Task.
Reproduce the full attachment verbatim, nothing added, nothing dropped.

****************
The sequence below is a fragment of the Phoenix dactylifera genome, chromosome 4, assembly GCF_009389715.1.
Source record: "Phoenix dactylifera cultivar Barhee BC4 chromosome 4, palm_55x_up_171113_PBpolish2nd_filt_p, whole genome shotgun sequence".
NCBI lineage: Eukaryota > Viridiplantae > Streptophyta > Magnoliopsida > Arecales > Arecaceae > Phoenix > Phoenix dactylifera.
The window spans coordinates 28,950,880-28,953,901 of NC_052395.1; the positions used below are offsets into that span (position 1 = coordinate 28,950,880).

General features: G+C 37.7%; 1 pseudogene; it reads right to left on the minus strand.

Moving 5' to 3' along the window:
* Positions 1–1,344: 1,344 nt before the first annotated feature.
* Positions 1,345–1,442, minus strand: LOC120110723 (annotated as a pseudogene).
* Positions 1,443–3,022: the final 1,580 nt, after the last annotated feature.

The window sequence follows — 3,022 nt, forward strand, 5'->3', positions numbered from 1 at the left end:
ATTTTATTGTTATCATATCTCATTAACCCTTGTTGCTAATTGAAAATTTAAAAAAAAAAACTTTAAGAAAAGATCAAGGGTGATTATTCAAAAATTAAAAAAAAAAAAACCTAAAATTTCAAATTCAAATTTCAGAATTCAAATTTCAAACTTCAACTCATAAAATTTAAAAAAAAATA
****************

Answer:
The sequence below is a fragment of the Phoenix dactylifera genome, chromosome 4, assembly GCF_009389715.1.
Source record: "Phoenix dactylifera cultivar Barhee BC4 chromosome 4, palm_55x_up_171113_PBpolish2nd_filt_p, whole genome shotgun sequence".
NCBI lineage: Eukaryota > Viridiplantae > Streptophyta > Magnoliopsida > Arecales > Arecaceae > Phoenix > Phoenix dactylifera.
The window spans coordinates 28,950,880-28,953,901 of NC_052395.1; the positions used below are offsets into that span (position 1 = coordinate 28,950,880).

General features: G+C 37.7%; 1 pseudogene; it reads right to left on the minus strand.

Moving 5' to 3' along the window:
* Positions 1–1,344: 1,344 nt before the first annotated feature.
* Positions 1,345–1,442, minus strand: LOC120110723 (annotated as a pseudogene).
* Positions 1,443–3,022: the final 1,580 nt, after the last annotated feature.

The window sequence follows — 3,022 nt, forward strand, 5'->3', positions numbered from 1 at the left end:
ATTTTATTGTTATCATATCTCATTAACCCTTGTTGCTAATTGAAAATTTAAAAAAAAAAACTTTAAGAAAAGATCAAGGGTGATTATTCAAAAATTAAAAAAAAAAAAACCTAAAATTTCAAATTCAAATTTCAGAATTCAAATTTCAAACTTCAACTCATAAAATTTAAAAAAAAATA